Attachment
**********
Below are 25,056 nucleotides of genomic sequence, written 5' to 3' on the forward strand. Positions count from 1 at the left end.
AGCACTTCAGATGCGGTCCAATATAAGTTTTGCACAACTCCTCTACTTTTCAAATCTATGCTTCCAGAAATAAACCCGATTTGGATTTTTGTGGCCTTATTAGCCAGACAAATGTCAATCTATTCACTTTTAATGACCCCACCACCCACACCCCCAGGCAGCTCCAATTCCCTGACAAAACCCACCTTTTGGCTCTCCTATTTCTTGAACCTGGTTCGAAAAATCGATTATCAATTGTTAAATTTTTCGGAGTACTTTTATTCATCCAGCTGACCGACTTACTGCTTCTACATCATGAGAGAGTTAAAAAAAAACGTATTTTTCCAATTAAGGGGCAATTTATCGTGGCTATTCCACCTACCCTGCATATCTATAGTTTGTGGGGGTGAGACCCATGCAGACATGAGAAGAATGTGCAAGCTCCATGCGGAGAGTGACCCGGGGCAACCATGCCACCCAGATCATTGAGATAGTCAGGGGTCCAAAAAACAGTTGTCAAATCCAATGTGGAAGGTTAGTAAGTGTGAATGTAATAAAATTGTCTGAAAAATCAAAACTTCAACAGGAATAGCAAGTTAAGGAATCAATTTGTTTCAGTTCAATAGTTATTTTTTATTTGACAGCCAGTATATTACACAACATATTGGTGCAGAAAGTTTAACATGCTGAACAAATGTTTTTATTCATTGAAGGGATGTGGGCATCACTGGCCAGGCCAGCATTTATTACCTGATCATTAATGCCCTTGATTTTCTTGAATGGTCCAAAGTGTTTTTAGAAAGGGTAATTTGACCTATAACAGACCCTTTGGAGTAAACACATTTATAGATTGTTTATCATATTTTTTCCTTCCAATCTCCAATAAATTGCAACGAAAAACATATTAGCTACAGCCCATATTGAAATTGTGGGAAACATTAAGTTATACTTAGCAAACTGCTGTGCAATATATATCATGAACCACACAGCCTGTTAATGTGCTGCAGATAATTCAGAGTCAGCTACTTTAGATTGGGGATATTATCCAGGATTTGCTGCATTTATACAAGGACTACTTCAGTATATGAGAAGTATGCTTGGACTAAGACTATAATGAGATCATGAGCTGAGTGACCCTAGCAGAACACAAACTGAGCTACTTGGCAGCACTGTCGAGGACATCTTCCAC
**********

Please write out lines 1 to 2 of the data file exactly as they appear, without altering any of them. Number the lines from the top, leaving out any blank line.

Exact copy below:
Below are 25,056 nucleotides of genomic sequence, written 5' to 3' on the forward strand. Positions count from 1 at the left end.
AGCACTTCAGATGCGGTCCAATATAAGTTTTGCACAACTCCTCTACTTTTCAAATCTATGCTTCCAGAAATAAACCCGATTTGGATTTTTGTGGCCTTATTAGCCAGACAAATGTCAATCTATTCACTTTTAATGACCCCACCACCCACACCCCCAGGCAGCTCCAATTCCCTGACAAAACCCACCTTTTGGCTCTCCTATTTCTTGAACCTGGTTCGAAAAATCGATTATCAATTGTTAAATTTTTCGGAGTACTTTTATTCATCCAGCTGACCGACTTACTGCTTCTACATCATGAGAGAGTTAAAAAAAAACGTATTTTTCCAATTAAGGGGCAATTTATCGTGGCTATTCCACCTACCCTGCATATCTATAGTTTGTGGGGGTGAGACCCATGCAGACATGAGAAGAATGTGCAAGCTCCATGCGGAGAGTGACCCGGGGCAACCATGCCACCCAGATCATTGAGATAGTCAGGGGTCCAAAAAACAGTTGTCAAATCCAATGTGGAAGGTTAGTAAGTGTGAATGTAATAAAATTGTCTGAAAAATCAAAACTTCAACAGGAATAGCAAGTTAAGGAATCAATTTGTTTCAGTTCAATAGTTATTTTTTATTTGACAGCCAGTATATTACACAACATATTGGTGCAGAAAGTTTAACATGCTGAACAAATGTTTTTATTCATTGAAGGGATGTGGGCATCACTGGCCAGGCCAGCATTTATTACCTGATCATTAATGCCCTTGATTTTCTTGAATGGTCCAAAGTGTTTTTAGAAAGGGTAATTTGACCTATAACAGACCCTTTGGAGTAAACACATTTATAGATTGTTTATCATATTTTTTCCTTCCAATCTCCAATAAATTGCAACGAAAAACATATTAGCTACAGCCCATATTGAAATTGTGGGAAACATTAAGTTATACTTAGCAAACTGCTGTGCAATATATATCATGAACCACACAGCCTGTTAATGTGCTGCAGATAATTCAGAGTCAGCTACTTTAGATTGGGGATATTATCCAGGATTTGCTGCATTTATACAAGGACTACTTCAGTATATGAGAAGTATGCTTGGACTAAGACTATAATGAGATCATGAGCTGAGTGACCCTAGCAGAACACAAACTGAGCTACTTGGCAGCACTGTCGAGGACATCTTCCAC